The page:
Period 2: January 2015 – February 2016
In the second date range, O Globo’s representations of Rocinha underwent a dramatic sanitization from their previously explicit portrayals of the violence and expansion of the favela. With less coverage of police raids and population growth, a majority of articles instead focused on human interest stories and community improvement initiatives within Rocinha, bringing in the voices of favela residents. Despite their newfound inclusion in the newspaper’s representations of Rocinha, favela residents were tokenized by O Globo. In the context of the state’s heavily branded Pacifying Police Units (UPP) program which had been launched in the community in 2012, the stories of encounters with violence, and moreover any negative aspects of favela life, were all but erased from the paper’s representations.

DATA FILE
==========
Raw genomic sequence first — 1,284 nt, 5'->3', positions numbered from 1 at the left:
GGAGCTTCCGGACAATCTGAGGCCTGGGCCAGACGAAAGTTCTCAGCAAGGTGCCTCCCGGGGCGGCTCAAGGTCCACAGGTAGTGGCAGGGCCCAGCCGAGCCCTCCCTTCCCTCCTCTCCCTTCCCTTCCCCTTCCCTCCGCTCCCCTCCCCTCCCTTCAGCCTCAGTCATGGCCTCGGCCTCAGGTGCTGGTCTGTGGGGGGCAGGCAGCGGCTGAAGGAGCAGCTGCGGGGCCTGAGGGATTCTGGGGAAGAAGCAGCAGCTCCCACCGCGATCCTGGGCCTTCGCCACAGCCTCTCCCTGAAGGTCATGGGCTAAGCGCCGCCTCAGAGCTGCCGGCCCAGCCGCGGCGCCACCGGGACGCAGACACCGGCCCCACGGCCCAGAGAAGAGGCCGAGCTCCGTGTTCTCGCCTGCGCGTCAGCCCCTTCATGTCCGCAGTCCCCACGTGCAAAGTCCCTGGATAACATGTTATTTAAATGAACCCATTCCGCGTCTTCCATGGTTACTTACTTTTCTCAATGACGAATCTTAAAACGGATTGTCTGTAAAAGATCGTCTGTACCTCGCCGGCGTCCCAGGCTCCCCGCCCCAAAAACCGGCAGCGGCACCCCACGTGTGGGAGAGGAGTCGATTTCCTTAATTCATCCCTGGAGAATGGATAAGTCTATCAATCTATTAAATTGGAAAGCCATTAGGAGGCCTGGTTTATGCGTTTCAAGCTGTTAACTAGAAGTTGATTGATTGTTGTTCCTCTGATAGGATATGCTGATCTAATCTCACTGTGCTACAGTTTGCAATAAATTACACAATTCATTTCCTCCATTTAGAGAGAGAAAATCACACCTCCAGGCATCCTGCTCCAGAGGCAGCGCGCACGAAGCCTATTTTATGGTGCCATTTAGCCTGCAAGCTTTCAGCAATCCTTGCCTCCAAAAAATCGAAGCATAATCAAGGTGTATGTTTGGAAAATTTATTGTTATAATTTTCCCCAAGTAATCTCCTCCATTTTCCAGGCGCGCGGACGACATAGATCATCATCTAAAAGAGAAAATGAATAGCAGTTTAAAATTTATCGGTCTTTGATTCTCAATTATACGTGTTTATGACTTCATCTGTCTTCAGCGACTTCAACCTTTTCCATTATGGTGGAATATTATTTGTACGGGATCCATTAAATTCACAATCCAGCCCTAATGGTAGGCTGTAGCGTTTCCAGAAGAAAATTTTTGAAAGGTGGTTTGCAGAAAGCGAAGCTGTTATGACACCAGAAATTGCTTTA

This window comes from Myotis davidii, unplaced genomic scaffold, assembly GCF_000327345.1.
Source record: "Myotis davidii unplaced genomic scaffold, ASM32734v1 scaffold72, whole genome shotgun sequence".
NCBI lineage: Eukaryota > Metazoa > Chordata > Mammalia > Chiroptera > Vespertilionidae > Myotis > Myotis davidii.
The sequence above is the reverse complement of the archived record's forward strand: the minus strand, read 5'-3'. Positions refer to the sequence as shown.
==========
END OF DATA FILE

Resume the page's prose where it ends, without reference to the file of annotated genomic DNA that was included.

For example, one February 2016 article profiled a champion tennis player from Rocinha who had won a national title and returned to the favela to open a sports school. The reporter includes a quote from the athlete, who says that tennis “helped [him] to have discipline and education, and to stay far away from violence,” and notes that the school provides “an opportunity for Rocinha to create athletes and citizens.” The last sentence of the article includes a brief reference to a conversation between the tennis instructor and police officers from the Rocinha UPP.